"I have white blouses and slacks 14 years old that I work around the house and in the garden I would hold up to anyone on bright white. I use any regular laundry soap-liquid-even cheap & 2 cups of borabeem. I wash whites in the same water 2x's and if I can I soak in the soap & borateem over night then resume washing proceder with 2 tablespoons of borateem in my downy ball which I have added HOT water and some vinegar to and shake it up good. Add this ball to the start of the wash. You will have beautiful bright whites and your other colors will perk up.

Another example is the peddling of dishwasher detergents like "Cascade" that would prevent "embarassing" spots on classware. In the ads, dinner guests have been shown casting critical eyes on the crystal, raising eyebrows over water spots, or smiling approvingly at perfect, spotless, gleaming glass. The message is clear: meet the standard - artificially set by the capitalist corporation to get you buy its product - or suffer the contempt of your friends. Picture of a box of Cascade dishwasher detergent.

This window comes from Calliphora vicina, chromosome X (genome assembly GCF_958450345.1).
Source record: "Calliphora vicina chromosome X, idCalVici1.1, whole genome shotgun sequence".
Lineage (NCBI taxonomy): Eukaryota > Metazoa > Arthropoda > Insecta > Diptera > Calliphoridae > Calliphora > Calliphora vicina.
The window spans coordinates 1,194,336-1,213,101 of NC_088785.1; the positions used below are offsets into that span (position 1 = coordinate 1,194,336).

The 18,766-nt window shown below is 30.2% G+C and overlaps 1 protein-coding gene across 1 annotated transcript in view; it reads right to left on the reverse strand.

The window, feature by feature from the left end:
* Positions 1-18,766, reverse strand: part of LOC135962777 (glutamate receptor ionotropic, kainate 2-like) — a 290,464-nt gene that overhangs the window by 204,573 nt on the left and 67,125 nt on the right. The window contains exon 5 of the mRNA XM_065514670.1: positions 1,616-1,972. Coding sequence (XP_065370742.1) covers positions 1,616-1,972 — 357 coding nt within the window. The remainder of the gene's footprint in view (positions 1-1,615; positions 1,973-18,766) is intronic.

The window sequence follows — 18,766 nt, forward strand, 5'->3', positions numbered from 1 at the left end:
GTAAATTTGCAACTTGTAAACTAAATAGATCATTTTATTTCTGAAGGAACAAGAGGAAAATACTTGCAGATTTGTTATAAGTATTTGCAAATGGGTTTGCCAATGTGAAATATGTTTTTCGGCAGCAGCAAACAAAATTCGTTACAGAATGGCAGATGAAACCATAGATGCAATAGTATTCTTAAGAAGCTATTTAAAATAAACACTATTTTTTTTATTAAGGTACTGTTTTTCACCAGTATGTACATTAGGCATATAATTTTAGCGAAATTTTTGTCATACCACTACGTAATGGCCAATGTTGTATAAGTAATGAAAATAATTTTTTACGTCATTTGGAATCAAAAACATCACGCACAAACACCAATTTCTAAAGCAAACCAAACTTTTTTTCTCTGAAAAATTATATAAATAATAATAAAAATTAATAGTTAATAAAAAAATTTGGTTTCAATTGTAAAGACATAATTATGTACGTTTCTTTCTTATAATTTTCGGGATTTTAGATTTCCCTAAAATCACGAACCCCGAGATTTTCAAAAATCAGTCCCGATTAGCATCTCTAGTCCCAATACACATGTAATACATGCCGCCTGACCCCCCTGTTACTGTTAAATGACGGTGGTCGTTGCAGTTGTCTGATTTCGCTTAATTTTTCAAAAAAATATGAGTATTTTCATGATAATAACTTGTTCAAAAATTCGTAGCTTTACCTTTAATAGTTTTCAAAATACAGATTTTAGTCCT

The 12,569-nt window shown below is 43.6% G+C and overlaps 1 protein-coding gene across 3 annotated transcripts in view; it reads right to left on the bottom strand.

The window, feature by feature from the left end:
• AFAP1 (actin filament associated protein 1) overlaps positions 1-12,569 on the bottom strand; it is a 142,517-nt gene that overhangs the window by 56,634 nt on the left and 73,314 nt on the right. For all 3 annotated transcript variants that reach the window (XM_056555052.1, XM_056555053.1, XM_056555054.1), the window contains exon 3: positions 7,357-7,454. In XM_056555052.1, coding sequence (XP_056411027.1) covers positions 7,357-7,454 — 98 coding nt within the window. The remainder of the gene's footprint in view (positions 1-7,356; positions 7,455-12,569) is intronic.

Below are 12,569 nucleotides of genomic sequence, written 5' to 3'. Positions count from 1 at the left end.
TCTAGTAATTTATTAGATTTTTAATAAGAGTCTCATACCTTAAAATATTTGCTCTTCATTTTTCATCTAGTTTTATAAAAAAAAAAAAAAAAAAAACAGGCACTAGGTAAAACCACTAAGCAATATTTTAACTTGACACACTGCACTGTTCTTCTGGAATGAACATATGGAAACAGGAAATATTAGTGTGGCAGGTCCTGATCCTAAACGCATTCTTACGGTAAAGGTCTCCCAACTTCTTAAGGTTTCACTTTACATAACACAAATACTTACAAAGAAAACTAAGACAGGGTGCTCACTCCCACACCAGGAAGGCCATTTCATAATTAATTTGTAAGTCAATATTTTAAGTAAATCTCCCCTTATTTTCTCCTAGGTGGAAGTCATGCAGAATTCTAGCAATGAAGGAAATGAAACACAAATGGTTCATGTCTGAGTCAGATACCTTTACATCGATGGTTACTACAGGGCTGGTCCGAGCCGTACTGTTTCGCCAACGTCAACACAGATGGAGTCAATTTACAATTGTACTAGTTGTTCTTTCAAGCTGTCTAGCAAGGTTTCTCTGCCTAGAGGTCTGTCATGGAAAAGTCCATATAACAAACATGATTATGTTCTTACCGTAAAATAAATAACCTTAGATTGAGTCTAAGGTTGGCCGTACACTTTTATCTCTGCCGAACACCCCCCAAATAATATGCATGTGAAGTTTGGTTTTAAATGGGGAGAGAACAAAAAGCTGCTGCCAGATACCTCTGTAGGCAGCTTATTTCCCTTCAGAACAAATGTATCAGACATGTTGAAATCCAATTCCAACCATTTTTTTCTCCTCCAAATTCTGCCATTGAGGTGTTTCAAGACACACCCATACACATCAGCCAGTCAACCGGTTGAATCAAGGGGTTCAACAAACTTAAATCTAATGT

Most of this advertising is done, of course, on television or in magazine adds against backdrops of beautifully clean, spotless homes of the sort portrayed in magazines like Home Beautiful and in virtually every soap opera and sit-com focused on upper and middle class life. The result are both explicit and implicit messages of acceptable standards by which anyone and everyone can judge the work of a given housewife, or househusband.